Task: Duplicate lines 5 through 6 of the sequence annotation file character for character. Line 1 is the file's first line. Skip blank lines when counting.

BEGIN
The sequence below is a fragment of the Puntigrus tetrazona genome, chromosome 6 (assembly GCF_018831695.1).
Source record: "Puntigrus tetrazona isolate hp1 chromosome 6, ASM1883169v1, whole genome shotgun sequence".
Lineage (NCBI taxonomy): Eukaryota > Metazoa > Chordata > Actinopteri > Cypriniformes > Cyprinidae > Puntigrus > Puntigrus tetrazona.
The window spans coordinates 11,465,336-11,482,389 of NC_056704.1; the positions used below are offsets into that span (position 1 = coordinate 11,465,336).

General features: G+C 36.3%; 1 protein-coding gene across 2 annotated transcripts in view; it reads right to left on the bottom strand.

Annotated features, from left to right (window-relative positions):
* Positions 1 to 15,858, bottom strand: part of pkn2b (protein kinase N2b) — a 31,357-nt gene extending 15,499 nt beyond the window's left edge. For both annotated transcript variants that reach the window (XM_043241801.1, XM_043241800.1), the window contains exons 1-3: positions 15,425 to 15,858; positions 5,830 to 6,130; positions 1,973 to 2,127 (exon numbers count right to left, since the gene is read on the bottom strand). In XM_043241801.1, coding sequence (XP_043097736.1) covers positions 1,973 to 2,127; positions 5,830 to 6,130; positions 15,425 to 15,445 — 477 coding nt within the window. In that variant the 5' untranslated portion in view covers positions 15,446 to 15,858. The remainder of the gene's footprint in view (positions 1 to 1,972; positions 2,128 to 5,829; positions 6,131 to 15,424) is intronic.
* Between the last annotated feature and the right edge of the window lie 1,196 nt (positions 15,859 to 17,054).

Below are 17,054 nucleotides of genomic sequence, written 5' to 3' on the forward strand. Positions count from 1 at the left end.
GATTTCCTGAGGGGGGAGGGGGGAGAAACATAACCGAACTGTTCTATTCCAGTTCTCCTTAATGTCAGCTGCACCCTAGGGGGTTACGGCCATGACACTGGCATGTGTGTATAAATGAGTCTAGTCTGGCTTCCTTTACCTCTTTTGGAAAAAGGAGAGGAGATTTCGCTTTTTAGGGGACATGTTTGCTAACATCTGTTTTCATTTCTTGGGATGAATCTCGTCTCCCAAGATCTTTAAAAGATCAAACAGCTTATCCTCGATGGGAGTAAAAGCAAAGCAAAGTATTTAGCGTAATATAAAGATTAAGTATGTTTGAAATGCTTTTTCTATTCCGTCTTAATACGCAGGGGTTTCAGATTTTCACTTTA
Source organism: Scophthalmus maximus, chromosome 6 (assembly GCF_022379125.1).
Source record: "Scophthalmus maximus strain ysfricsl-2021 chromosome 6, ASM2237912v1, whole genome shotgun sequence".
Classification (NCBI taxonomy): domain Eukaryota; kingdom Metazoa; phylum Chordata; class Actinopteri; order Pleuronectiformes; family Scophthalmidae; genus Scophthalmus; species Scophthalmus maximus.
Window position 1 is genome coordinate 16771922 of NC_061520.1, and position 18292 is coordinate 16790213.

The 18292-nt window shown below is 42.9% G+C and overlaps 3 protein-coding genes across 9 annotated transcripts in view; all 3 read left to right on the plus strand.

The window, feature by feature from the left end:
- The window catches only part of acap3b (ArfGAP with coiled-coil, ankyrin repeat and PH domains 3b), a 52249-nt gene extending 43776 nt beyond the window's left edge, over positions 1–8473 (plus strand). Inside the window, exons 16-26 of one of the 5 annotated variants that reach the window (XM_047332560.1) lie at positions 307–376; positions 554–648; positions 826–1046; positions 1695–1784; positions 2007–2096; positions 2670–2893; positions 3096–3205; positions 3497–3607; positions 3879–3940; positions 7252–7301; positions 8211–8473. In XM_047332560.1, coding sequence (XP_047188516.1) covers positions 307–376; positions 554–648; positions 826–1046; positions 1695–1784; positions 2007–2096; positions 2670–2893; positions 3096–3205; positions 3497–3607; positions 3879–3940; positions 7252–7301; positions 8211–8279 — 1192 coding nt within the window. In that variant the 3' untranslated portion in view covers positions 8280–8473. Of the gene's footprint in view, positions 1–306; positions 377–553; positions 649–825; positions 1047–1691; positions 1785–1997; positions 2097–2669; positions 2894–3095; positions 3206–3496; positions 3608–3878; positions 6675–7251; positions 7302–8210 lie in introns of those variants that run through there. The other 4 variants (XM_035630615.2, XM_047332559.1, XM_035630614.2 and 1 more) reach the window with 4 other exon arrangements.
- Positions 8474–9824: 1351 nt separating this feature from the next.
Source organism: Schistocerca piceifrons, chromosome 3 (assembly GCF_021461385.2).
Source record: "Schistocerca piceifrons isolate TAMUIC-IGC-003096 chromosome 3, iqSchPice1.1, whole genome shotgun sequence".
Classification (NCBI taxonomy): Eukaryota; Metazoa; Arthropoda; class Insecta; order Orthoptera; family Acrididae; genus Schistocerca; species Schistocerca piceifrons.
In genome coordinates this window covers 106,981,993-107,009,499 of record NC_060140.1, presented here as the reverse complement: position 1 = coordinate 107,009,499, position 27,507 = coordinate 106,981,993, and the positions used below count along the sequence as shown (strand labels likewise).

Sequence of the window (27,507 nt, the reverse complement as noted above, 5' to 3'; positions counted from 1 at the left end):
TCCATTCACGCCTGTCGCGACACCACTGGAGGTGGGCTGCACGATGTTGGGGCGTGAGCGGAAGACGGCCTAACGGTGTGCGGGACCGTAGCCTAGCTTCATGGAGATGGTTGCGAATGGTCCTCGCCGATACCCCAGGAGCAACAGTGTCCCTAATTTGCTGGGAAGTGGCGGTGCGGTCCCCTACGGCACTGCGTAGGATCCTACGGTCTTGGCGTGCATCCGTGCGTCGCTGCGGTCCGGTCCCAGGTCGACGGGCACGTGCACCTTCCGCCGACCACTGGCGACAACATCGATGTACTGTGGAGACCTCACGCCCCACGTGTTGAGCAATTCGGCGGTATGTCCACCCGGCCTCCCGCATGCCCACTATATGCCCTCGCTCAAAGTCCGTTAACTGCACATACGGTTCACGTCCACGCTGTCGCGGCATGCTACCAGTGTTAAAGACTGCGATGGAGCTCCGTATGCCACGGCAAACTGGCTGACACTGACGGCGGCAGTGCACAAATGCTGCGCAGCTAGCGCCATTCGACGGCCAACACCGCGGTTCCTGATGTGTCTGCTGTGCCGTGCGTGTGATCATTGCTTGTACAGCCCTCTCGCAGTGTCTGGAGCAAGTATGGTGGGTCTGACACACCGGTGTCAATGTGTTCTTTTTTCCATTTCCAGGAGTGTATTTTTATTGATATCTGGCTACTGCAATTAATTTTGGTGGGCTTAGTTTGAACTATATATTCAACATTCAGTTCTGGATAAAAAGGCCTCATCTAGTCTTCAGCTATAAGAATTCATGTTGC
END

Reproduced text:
General features: G+C 36.3%; 1 protein-coding gene across 2 annotated transcripts in view; it reads right to left on the bottom strand.

Annotated features, from left to right (window-relative positions):